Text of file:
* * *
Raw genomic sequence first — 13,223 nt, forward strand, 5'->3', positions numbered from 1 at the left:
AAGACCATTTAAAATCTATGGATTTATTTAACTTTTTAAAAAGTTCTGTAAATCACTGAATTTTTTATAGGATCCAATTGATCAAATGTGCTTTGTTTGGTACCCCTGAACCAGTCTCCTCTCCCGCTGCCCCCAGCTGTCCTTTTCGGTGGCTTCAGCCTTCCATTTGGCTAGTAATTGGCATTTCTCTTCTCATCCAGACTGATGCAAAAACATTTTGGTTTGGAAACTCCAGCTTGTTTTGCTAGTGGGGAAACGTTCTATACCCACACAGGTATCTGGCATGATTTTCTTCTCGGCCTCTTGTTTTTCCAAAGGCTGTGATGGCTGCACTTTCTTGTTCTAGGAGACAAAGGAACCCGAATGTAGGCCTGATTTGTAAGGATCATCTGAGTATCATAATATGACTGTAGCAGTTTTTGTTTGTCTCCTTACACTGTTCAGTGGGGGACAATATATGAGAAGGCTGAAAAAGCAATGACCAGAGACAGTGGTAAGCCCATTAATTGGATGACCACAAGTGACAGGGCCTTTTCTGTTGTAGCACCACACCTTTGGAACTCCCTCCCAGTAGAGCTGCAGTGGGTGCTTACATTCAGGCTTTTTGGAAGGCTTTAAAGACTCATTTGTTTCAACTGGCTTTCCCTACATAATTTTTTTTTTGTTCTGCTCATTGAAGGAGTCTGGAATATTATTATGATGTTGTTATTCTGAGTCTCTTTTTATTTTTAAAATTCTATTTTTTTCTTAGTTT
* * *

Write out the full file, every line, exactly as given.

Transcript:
Raw genomic sequence first — 13,223 nt, forward strand, 5'->3', positions numbered from 1 at the left:
AAGACCATTTAAAATCTATGGATTTATTTAACTTTTTAAAAAGTTCTGTAAATCACTGAATTTTTTATAGGATCCAATTGATCAAATGTGCTTTGTTTGGTACCCCTGAACCAGTCTCCTCTCCCGCTGCCCCCAGCTGTCCTTTTCGGTGGCTTCAGCCTTCCATTTGGCTAGTAATTGGCATTTCTCTTCTCATCCAGACTGATGCAAAAACATTTTGGTTTGGAAACTCCAGCTTGTTTTGCTAGTGGGGAAACGTTCTATACCCACACAGGTATCTGGCATGATTTTCTTCTCGGCCTCTTGTTTTTCCAAAGGCTGTGATGGCTGCACTTTCTTGTTCTAGGAGACAAAGGAACCCGAATGTAGGCCTGATTTGTAAGGATCATCTGAGTATCATAATATGACTGTAGCAGTTTTTGTTTGTCTCCTTACACTGTTCAGTGGGGGACAATATATGAGAAGGCTGAAAAAGCAATGACCAGAGACAGTGGTAAGCCCATTAATTGGATGACCACAAGTGACAGGGCCTTTTCTGTTGTAGCACCACACCTTTGGAACTCCCTCCCAGTAGAGCTGCAGTGGGTGCTTACATTCAGGCTTTTTGGAAGGCTTTAAAGACTCATTTGTTTCAACTGGCTTTCCCTACATAATTTTTTTTTTGTTCTGCTCATTGAAGGAGTCTGGAATATTATTATGATGTTGTTATTCTGAGTCTCTTTTTATTTTTAAAATTCTATTTTTTTCTTAGTTT